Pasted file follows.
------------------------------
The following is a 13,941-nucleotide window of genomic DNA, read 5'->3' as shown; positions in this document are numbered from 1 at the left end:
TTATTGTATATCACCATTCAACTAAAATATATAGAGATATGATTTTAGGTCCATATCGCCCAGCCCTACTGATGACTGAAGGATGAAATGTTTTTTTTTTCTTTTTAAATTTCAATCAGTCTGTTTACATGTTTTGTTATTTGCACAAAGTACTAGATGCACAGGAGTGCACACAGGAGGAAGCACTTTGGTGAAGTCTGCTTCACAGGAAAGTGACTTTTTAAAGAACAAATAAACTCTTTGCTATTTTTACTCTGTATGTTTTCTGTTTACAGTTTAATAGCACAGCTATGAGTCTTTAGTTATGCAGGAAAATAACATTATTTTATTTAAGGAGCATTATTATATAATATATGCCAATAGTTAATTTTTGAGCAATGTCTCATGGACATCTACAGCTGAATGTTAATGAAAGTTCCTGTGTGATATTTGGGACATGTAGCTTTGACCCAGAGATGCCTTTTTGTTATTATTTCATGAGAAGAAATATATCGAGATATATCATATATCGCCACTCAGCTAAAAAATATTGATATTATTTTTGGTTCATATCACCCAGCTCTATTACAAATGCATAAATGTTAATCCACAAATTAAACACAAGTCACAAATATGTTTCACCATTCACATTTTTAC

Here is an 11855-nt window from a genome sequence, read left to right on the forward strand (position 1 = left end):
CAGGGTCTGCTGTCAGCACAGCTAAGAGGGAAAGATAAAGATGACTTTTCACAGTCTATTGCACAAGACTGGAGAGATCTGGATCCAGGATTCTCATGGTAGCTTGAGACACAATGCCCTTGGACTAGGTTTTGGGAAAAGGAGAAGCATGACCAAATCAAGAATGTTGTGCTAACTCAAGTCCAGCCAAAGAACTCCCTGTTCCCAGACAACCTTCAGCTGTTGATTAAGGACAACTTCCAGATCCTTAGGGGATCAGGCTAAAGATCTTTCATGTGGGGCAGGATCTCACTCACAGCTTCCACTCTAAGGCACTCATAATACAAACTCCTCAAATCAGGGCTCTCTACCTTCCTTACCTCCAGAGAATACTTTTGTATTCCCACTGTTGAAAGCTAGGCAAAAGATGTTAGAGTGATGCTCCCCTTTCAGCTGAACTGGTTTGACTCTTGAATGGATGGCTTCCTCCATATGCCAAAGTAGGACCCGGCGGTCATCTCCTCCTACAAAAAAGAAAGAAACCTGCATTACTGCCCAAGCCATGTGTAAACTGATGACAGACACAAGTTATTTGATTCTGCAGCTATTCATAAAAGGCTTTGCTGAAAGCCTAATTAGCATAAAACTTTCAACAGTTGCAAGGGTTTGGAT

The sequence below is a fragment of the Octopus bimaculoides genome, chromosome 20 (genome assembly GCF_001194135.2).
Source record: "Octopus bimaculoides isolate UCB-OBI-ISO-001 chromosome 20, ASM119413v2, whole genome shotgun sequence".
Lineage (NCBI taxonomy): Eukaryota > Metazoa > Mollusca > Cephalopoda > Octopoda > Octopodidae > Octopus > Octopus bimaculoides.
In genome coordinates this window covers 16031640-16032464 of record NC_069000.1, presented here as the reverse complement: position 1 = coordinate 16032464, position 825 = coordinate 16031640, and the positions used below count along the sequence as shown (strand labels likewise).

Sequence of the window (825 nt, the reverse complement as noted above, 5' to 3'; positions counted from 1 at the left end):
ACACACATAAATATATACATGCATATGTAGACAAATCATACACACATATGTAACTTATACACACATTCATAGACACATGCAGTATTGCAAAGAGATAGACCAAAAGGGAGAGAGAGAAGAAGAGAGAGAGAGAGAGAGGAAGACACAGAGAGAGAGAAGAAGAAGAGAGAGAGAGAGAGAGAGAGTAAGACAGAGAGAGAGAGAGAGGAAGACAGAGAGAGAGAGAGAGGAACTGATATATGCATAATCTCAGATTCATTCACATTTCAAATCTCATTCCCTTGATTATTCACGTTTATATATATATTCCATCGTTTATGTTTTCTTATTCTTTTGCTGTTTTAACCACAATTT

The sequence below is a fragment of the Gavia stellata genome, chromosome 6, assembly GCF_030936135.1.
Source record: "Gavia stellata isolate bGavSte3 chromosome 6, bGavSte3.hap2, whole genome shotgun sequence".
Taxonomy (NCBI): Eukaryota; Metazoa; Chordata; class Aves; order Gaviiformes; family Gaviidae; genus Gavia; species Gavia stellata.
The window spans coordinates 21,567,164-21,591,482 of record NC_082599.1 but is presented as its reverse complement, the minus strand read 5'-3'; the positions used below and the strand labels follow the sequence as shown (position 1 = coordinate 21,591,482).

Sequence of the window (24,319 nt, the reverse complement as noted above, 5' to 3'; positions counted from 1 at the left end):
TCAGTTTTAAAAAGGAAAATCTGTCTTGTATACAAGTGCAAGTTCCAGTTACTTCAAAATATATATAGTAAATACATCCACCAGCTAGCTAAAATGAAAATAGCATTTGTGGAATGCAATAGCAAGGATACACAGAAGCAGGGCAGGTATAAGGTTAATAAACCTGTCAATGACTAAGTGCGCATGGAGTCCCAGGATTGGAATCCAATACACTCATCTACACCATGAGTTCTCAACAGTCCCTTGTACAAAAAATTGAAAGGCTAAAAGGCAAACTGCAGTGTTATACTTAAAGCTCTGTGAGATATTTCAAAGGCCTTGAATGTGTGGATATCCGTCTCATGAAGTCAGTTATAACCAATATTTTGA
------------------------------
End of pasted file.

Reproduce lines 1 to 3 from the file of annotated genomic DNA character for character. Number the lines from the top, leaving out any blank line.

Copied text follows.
The following is a 13,941-nucleotide window of genomic DNA, read 5'->3' as shown; positions in this document are numbered from 1 at the left end:
TTATTGTATATCACCATTCAACTAAAATATATAGAGATATGATTTTAGGTCCATATCGCCCAGCCCTACTGATGACTGAAGGATGAAATGTTTTTTTTTTCTTTTTAAATTTCAATCAGTCTGTTTACATGTTTTGTTATTTGCACAAAGTACTAGATGCACAGGAGTGCACACAGGAGGAAGCACTTTGGTGAAGTCTGCTTCACAGGAAAGTGACTTTTTAAAGAACAAATAAACTCTTTGCTATTTTTACTCTGTATGTTTTCTGTTTACAGTTTAATAGCACAGCTATGAGTCTTTAGTTATGCAGGAAAATAACATTATTTTATTTAAGGAGCATTATTATATAATATATGCCAATAGTTAATTTTTGAGCAATGTCTCATGGACATCTACAGCTGAATGTTAATGAAAGTTCCTGTGTGATATTTGGGACATGTAGCTTTGACCCAGAGATGCCTTTTTGTTATTATTTCATGAGAAGAAATATATCGAGATATATCATATATCGCCACTCAGCTAAAAAATATTGATATTATTTTTGGTTCATATCACCCAGCTCTATTACAAATGCATAAATGTTAATCCACAAATTAAACACAAGTCACAAATATGTTTCACCATTCACATTTTTAC

Here is an 11855-nt window from a genome sequence, read left to right on the forward strand (position 1 = left end):